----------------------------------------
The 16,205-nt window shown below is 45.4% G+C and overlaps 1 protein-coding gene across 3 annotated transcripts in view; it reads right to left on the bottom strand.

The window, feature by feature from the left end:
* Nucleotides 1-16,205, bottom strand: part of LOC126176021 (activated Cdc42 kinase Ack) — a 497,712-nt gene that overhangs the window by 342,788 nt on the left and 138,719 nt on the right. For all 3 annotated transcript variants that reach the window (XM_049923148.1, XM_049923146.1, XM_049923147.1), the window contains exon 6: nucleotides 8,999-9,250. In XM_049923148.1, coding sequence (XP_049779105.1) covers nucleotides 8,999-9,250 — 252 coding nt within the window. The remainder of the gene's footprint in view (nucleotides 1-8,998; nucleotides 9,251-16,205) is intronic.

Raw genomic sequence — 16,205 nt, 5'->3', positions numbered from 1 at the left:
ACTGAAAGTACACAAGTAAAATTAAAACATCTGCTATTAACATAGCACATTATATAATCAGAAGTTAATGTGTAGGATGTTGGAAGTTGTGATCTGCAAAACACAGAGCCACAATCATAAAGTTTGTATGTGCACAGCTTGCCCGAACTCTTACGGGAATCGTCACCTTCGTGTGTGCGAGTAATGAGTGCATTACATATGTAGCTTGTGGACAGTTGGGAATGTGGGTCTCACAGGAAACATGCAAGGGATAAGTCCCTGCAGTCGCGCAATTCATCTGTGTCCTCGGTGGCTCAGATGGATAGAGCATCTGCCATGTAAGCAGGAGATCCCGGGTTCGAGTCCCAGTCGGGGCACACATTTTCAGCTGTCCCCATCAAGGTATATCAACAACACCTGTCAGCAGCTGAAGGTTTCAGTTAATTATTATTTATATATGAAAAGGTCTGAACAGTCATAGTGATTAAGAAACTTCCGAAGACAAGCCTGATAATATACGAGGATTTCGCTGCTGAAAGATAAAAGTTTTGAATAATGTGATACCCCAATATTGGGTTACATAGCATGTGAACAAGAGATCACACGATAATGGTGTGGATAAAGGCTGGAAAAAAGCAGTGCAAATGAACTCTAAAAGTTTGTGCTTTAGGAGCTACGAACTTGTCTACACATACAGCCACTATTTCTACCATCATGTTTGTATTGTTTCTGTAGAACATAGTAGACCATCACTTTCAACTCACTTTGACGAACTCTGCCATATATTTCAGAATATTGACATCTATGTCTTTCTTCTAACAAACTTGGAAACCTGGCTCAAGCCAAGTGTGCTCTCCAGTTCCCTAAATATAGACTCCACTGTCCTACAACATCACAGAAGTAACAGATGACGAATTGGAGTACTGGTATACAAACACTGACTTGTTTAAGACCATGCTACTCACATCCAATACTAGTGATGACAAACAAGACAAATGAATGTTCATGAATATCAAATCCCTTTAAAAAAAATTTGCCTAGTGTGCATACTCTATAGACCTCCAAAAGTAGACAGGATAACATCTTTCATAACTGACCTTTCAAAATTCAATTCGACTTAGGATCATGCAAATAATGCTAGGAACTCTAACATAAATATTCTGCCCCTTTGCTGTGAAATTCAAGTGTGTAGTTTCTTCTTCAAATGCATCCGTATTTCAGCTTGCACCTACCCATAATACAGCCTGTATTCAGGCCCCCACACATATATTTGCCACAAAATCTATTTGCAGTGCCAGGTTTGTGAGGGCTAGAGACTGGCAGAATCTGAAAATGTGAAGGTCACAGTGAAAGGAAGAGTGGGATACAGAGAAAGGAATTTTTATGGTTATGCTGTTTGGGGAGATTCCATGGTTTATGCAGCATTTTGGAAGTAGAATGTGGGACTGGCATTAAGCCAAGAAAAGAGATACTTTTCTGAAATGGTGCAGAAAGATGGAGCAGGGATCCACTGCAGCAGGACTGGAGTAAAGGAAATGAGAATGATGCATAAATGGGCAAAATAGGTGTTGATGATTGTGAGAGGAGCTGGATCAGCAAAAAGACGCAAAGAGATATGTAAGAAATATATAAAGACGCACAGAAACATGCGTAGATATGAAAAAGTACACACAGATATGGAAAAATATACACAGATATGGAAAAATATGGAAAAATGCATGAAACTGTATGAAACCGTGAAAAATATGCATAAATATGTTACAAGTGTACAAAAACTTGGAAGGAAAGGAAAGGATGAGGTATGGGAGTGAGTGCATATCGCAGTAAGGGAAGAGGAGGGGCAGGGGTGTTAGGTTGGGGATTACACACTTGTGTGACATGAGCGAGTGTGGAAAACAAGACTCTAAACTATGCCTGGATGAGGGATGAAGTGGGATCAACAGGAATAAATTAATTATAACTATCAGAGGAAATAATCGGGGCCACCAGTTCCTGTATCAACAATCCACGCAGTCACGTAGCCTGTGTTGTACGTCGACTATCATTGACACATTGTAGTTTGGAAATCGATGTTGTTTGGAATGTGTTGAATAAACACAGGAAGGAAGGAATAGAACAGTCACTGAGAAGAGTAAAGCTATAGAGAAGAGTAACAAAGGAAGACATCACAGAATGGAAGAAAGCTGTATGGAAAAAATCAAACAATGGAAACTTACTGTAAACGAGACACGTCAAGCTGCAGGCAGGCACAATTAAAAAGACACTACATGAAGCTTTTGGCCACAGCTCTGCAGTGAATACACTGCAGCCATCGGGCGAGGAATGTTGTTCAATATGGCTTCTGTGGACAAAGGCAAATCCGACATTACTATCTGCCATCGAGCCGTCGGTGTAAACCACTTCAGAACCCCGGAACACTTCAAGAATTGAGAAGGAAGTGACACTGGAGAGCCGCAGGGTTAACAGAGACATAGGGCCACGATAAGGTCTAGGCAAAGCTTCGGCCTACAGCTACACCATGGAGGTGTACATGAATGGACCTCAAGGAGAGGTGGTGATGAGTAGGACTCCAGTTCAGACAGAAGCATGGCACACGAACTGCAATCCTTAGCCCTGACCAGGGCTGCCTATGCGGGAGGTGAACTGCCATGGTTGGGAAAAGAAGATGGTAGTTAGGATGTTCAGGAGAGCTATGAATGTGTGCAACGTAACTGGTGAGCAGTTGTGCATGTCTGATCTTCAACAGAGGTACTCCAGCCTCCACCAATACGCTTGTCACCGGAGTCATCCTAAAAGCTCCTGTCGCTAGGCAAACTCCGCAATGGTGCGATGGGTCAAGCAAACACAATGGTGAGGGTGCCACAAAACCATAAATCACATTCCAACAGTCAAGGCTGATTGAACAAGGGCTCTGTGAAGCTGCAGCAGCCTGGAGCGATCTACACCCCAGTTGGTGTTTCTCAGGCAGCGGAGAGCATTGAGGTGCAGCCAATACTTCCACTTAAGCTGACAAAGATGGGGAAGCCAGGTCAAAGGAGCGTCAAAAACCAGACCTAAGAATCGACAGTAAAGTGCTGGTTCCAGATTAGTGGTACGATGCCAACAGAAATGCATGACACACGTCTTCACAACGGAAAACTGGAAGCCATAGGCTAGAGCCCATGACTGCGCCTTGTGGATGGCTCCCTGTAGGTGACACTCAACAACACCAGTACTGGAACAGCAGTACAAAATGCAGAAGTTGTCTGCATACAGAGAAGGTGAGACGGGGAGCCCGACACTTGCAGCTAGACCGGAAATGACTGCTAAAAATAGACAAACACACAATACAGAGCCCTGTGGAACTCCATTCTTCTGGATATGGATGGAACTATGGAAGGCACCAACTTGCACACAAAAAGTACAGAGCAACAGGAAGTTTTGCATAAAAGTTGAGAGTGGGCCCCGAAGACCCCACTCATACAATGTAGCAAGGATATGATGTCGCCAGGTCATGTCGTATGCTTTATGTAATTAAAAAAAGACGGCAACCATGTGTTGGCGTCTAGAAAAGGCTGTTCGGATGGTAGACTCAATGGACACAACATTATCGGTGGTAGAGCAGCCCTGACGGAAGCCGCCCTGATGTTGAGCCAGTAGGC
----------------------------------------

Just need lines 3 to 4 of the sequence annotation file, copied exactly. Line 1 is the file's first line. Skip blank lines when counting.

* Nucleotides 1-16,205, bottom strand: part of LOC126176021 (activated Cdc42 kinase Ack) — a 497,712-nt gene that overhangs the window by 342,788 nt on the left and 138,719 nt on the right. For all 3 annotated transcript variants that reach the window (XM_049923148.1, XM_049923146.1, XM_049923147.1), the window contains exon 6: nucleotides 8,999-9,250. In XM_049923148.1, coding sequence (XP_049779105.1) covers nucleotides 8,999-9,250 — 252 coding nt within the window. The remainder of the gene's footprint in view (nucleotides 1-8,998; nucleotides 9,251-16,205) is intronic.

Raw genomic sequence — 16,205 nt, 5'->3', positions numbered from 1 at the left: